John Bundy of _____ Lick Cr. Coloured Man states in (pension(?)–of I. B. Loose) while plowing corn & stopt to rest one very hot day in Bundy’s field his former Master who had moved from Virginia living in the same neighborhood and having hired to said Bundy to plow corn h____ down his head said Jack how times have changed round once you belonged to me now I belong to you—said D. Jarett Jack had bought himself and given $600–previously to his Master Wm. David Jarret.

Jamerson Jenkins Certificate of Freedom Papers

State of North Carolina Wake County this 12th April 1838

Dear Sir after compliments to you in your address to James M. Mungrum in your letter and to assist his mother in obtaining a copy of the freedom of Jamerson Jenkins which I Ezra Gill of the County and State aforesaid do hereby certify that the Mother of Jamerson Jenkins is known hear by the name of Nancy Jenkins formerly now married to a free man by the name of Stephen Harris and I the said Ezra Gill one of the acting Justices of the Peace in and for the County and State aforesaid do further certify that the son of the above Nancy Jenkins was known by me to be a freeman of colour and further certify that I gave him a permit to leave this Country for him to make a visit to Gilford County some time in the summer of 1835. In witness whereof I have hereunto set my hand and Seal the day and date above written.

Ezra Gill

State of N. Carolina Wake County April 12th day A.D. 1838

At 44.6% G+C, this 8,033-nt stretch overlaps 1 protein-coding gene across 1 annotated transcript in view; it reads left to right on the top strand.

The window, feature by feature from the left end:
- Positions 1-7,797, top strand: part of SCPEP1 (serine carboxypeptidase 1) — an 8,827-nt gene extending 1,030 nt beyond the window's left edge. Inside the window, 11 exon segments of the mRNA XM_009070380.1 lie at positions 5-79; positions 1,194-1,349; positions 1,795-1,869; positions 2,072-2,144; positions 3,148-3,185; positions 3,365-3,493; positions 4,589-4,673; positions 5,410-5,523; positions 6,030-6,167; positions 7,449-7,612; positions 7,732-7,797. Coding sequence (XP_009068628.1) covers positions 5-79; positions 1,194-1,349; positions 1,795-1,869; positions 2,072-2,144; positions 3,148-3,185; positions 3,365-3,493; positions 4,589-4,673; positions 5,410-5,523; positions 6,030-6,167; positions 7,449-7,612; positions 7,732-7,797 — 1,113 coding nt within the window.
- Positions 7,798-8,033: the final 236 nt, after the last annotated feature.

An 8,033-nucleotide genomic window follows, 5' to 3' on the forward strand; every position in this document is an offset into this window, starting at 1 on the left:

I Peleg S. Rogers one of the acting Justices of the Peace in and for County State aforesaid do certify that that the above is true to the best of my knowledge and belief and fully concur with the above Certificate.

Peleg S. Rogers

State of N. Carolina Wake County April 16th day 1838

William Laues one of the acting Justices of the Peace for the County & State aforesaid do certify that I have been acquainted with Jemerson Jenkins & his wife Gilley for several years and they have passed for free people and further I believe them to be free to the best of my knowledge. Given under my hand this day as the above day & date

William Laues

Jamerson Jenkins I have complied with your request by your friend further I can state that your mother is very desirous you would come back to this Country and also I want you as soon as this get to hand to write me a letter and let me know all about your affairs. April 16th day 1838

Jas M. Mangrum

Sources

The Early African American Population of Springfield, Illinois (1818-1861), Richard E. Hart.

History of Sangamon County, IllinoisTogether with Sketches of Its Cities, Villages and Townships, anonymous, Inter-State Publishing Co., 1881; pp. 369 & 409.

Erastus Wright Manuscript File, Manuscript Division, Abraham Lincoln Presidential Library.schs-logo-22